He put on a yarmulke as soon as he arrived in Israel — that black yarmulke was found in his effects — and wore it as long as he was here. In our house, he washed for bread and would recite transliterated brachos.
His visits were greatly anticipated by our children. As one son wrote after his passing, "He always asked us what presents we wanted. And he did not just hand out the presents, but sat down with each of us in turn to show us how it worked and to play with us. It was a lesson in how to give." Another son remembered how he always thanked him on each subsequent visit for having taken him to the Terem emergency medical clinic after a fall.
Though we were unable to even gather a minyan, the levayah was a true tribute to a long life filled with much good and blessing. My youngest son, Elimelech, who accompanied my wife to Sacramento, read out memories of Grandpa from all his siblings. Those memories were remarkably congruent with one another.
He always tried to do the right thing. One son remembered once asking Grandpa why he refrained from doing something that no one would ever know about. He answered simply, "I would know."
Perhaps the most important message was one mentioned by several of my children and another grandson. He confided in them that he had struggled with certain character defects as a young man, but at some point decided to change. And he did. Neither I nor any of his grandchildren ever saw a trace of those negative middos. And that was the most important lesson of all: A person can change if he or she wants too.
I'm proud of my children that they never looked down on their grandfather for what he lacked in Jewish learning. And I'm grateful to him that he provided a model of character to emulate.
One Small Turnaround
The more one learns about the conduct of the German SS troops during the Holocaust, the more one wonders how a nation could have produced so many sadists. They derived enjoyment from their cruelty: bayonetting babies for sport in front of their helpless parents; stripping prisoners and spraying them with cold war in subzero temperatures and then watching them freeze to death; finding every way possible to dehumanize their victims.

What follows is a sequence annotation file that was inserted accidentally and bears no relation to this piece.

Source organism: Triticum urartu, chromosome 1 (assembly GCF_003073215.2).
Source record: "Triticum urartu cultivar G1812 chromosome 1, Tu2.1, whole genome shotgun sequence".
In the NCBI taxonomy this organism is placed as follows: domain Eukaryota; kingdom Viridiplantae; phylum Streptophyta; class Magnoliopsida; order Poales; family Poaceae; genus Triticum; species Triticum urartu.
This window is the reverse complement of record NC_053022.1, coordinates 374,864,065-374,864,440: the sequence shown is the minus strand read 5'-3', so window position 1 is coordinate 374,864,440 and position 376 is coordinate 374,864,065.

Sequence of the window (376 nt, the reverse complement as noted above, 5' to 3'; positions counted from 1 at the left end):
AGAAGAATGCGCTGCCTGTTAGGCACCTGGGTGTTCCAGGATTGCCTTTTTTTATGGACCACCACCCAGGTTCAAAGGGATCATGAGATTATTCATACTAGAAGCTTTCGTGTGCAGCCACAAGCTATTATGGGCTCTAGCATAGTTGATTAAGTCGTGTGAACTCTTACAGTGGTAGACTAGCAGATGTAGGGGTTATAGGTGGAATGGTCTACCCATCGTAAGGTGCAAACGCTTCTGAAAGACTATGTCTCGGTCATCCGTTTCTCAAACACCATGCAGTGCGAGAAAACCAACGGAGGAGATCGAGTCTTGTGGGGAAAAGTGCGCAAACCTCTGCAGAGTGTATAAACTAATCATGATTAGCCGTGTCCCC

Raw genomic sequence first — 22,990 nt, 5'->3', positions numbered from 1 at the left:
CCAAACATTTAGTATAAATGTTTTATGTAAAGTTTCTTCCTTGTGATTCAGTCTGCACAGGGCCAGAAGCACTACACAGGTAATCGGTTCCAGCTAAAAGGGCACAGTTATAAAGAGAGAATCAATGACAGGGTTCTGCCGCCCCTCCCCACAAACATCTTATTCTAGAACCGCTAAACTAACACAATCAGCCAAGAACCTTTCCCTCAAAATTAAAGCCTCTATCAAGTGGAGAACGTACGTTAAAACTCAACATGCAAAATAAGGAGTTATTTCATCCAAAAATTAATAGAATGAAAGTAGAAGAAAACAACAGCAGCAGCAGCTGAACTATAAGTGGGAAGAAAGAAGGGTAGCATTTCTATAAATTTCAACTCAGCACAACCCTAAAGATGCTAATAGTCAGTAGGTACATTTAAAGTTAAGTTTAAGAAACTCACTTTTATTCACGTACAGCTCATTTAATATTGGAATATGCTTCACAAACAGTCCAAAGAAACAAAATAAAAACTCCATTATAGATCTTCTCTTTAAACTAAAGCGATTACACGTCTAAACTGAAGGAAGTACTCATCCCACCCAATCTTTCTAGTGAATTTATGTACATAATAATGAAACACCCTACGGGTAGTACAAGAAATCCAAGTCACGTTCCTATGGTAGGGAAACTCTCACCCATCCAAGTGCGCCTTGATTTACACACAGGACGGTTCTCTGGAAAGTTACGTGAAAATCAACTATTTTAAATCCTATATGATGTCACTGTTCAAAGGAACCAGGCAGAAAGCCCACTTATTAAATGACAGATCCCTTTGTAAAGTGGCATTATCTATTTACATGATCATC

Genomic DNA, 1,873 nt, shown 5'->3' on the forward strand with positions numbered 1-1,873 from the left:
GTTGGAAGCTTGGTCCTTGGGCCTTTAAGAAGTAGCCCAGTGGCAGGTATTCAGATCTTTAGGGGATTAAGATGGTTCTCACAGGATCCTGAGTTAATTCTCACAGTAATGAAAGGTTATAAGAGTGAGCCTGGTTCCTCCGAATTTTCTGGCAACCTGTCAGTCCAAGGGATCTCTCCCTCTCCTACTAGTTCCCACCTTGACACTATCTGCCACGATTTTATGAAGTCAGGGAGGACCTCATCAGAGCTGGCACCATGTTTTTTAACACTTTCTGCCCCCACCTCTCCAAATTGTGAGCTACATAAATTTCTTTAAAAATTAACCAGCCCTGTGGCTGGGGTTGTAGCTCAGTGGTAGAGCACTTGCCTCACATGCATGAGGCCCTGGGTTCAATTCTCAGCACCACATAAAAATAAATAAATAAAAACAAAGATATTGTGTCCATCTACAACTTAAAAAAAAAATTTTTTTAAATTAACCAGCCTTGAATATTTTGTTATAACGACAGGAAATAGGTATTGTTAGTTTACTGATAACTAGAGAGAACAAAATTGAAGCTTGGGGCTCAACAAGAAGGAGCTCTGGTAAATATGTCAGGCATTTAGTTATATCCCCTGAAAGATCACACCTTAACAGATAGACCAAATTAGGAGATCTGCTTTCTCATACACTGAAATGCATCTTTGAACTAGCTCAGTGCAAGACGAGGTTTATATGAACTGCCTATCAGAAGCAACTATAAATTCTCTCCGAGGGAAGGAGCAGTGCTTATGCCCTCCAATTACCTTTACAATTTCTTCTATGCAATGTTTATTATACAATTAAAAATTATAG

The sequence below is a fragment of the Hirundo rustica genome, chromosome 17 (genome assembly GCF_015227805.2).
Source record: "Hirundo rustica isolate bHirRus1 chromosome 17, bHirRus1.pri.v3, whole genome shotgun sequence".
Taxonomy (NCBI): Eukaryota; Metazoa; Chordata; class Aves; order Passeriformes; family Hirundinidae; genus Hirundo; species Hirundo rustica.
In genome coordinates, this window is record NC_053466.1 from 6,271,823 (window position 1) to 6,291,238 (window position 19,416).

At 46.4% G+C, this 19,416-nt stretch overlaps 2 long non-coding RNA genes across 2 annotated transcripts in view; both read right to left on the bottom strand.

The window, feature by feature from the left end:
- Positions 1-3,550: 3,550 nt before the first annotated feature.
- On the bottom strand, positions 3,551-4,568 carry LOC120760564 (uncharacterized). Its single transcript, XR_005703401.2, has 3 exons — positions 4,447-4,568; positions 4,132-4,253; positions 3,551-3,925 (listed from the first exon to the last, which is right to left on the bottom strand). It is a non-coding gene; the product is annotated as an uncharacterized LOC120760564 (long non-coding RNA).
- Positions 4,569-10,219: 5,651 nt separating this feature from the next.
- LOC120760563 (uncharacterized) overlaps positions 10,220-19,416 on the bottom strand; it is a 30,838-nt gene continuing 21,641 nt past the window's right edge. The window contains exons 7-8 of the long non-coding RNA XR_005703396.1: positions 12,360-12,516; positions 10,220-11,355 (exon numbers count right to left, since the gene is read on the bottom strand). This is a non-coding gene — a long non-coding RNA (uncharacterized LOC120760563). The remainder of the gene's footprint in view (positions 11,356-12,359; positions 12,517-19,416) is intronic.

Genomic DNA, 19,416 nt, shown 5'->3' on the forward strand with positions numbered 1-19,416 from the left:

One of the first resolutions I made after visiting the death camps and ghettos in Poland was to strive to counteract the cruelty of the Nazis, yemach shemam, with some little kindness in every interaction with others, whether it be nothing more than a smile or an encouraging word.
I'm often struck by how little it takes to leave others feeling good for hours. On a recent visit to Los Angeles, I was in the car with a friend while he was looking for a parking space near the early afternoon minyan. He spied a spot across the street, and embarked on a three-point turn to reach it. But as he was turning around, another driver coming from the other direction zipped into the space and exited his car.
As he did so, he noticed us in the midst of turning around, and signaled to ask whether we had already set our eyes on the space he had just taken. We indicated that we had, and he got right back into his car and drove away with a smile.
That small gesture already left me feeling good about the world. And that feeling only intensified when we reached the minyan and the driver of the other car went up to the amud to daven. Despite the fact that he had been under time pressure due to his chiyuv and had done nothing wrong in parking where he had, he had not hesitated to vacate the space and look for another.
After davening, I went up to him and told him that I was blown away by his alacrity and pleasantness in giving up his space, especially in light of his circumstances. Though we do not know one another personally, he responded by thanking me for my columns.
"You just became one," I said, seeking to pay back the favor in some small way.
Related Topics: Jewish Ethics, Personalities